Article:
In the spring we will begin hosting monthly burlesque shows with local artists and musicians, combining two long associated art forms with neon and colorful ambience.
Cherry Coffee company is operating a pop-up coffee shop in the front of the space — soon to be a permanent Cherry location. We [also] sponsor pop-ups of curated local artisans and vendors. In all our endeavors, we are greeted by the wonderful people who live and work in [Central] City. The business and artistic communities have been giving to us from the first day I began work in the building. Our efforts at community engagement are important to us, from inviting new classes of students from Café Reconcile once a month for a 20-minute demonstration and sharing session regarding positive work habits, to including the Youth Empowerment Program in any pop-ups we do to allow them to spread the word about their positive works. Long-term viability of a work community depends on the health of all neighbors and their engagement on any level is critical in growing both the sense of community and the comfort of community support.
How do you promote a positive work atmosphere?
Despite the physical challenges – perhaps also owing to them – a sense of camaraderie among glass workers and apprentices quickly develops. For me – passing on the trade to those willing to put in the work and sacrifice – I want a relaxed atmosphere that will allow concentration and as much comfort as possible. Frequently, we have deadlines for such complicated work that no one has ever considered creating before, and I feel like laughter and commiseration in an environment with good music and pretty things to look at make the work easier, at least for me.
What are the biggest challenges within your industry?
Other current challenges to the trade revolve mostly around LED proliferation and a rather dishonest attempt by LED manufacturers overseas to advertise their products as neon. LED signs and artwork have an average lifespan of 7,500 operational hours before diode failure becomes rampant. Neon work, on the other hand, has an average lifespan of 175,000 hours plus, with many systems lasting 50 to 60 years without failure … Anyone with a social media account can attest to the number of advertisers flooding the market with LED neon products, cavalierly glossing over the fact that there is nothing factually neon-related to any of their products. With the erosion of the more traditional market(s), and fewer shops able to sustain themselves, the next challenge the industry faces is availability of materials and equipment. At present there are no glass tubing manufacturers for the industry in North America and no manufacturers of the fairly specific equipment needed to produce neon. Many glass shops are able to rely on buying out failed and shuttered shops’ inventories, but the cost of importing new materials is rising in leaps and bounds.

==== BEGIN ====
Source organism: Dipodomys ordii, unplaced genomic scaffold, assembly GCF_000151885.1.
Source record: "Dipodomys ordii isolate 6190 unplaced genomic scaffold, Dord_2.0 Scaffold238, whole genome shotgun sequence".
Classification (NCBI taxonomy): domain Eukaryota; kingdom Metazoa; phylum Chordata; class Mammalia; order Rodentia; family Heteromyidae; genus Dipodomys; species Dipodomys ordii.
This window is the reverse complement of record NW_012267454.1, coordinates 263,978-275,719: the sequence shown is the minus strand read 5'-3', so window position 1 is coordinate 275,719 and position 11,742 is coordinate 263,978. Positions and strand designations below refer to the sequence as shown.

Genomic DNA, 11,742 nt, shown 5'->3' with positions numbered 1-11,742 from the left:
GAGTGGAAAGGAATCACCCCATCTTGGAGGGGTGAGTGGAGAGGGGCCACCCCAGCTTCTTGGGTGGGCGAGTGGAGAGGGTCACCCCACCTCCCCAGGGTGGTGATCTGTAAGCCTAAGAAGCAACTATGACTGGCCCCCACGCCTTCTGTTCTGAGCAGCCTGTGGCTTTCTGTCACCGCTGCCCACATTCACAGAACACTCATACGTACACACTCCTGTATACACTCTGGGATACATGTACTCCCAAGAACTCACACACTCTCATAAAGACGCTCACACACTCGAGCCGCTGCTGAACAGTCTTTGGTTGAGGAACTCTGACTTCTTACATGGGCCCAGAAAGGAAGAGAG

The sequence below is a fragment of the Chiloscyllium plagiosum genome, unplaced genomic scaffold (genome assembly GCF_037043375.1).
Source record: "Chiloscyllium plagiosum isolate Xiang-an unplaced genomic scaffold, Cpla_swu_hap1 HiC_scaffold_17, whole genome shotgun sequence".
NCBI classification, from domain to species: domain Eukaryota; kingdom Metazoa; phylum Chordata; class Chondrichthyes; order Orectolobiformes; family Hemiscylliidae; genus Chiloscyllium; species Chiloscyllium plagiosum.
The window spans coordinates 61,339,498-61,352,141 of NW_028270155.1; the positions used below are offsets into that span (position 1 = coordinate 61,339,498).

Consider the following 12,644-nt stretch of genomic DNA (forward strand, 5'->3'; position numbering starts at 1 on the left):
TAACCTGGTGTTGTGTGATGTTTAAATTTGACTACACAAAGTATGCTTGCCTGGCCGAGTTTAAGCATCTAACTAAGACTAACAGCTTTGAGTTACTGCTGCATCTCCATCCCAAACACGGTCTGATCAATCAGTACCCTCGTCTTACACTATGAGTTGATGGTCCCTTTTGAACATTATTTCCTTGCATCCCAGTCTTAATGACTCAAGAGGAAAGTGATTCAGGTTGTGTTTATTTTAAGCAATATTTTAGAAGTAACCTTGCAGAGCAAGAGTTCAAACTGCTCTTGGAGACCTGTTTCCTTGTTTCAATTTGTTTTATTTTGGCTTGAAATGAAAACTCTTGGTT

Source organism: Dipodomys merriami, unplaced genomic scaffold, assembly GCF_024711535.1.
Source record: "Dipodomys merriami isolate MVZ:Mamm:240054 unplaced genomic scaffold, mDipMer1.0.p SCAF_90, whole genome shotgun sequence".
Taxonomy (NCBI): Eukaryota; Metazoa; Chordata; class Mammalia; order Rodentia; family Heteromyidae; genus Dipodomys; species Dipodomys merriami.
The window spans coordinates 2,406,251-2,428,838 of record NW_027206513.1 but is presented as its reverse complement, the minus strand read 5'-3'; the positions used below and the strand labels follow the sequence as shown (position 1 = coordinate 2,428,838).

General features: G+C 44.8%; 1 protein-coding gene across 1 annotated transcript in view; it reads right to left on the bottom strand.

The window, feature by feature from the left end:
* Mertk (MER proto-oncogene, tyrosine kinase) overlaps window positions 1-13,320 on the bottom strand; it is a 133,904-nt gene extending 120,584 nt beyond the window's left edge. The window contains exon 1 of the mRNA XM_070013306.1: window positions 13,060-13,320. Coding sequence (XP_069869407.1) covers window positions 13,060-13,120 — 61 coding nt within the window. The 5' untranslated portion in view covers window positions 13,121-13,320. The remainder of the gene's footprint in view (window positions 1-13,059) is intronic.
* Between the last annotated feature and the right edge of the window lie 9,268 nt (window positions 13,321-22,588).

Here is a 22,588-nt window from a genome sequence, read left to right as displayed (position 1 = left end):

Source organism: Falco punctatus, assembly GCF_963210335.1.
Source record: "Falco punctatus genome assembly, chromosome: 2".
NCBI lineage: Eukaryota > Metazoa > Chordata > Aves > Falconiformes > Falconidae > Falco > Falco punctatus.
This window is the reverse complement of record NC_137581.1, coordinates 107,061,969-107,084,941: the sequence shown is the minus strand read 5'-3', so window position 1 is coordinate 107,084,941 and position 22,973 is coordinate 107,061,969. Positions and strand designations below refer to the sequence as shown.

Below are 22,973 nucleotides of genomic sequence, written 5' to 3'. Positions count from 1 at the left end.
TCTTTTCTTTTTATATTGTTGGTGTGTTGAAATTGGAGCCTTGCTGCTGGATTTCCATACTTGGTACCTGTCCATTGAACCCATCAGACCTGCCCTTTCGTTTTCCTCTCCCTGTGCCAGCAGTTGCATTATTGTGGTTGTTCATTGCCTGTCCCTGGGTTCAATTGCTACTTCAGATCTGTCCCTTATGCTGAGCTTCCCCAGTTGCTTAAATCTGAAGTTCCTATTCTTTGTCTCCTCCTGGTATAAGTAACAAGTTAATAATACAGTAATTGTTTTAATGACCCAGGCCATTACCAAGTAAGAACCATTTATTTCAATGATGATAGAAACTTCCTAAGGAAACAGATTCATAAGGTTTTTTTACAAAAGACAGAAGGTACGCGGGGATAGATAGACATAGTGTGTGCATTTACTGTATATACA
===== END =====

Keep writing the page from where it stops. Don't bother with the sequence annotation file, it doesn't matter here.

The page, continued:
What are your biggest business challenges?
The work is hard, and often quite hot, working with fires to bend glass tubing to patterns and forms — all performed by hand. Glass shards and sharp edges can leave fingers tender and hot glass and pattern paper can reward an apprentice with second-degree burns until one becomes accustomed to working glass.
What goals are you looking to meet in the next 12 months?
Over the next 12 months, our goals include adding another two glass blowers to meet the increased demand for the work we do. Our efforts servicing large clients like Live Nation across the country will continue with more creative, memorable displays and original work while we also pursue public art projects and large space activation such as airports and convention centers nationwide. An upcoming joint show with Louis St. Lewis at Flight Gallery in San Antonio in March of 2022 will debut new works and collaborative efforts, kicking off a busy year of shows and growth in response to the world healing from the ravages of the pandemic.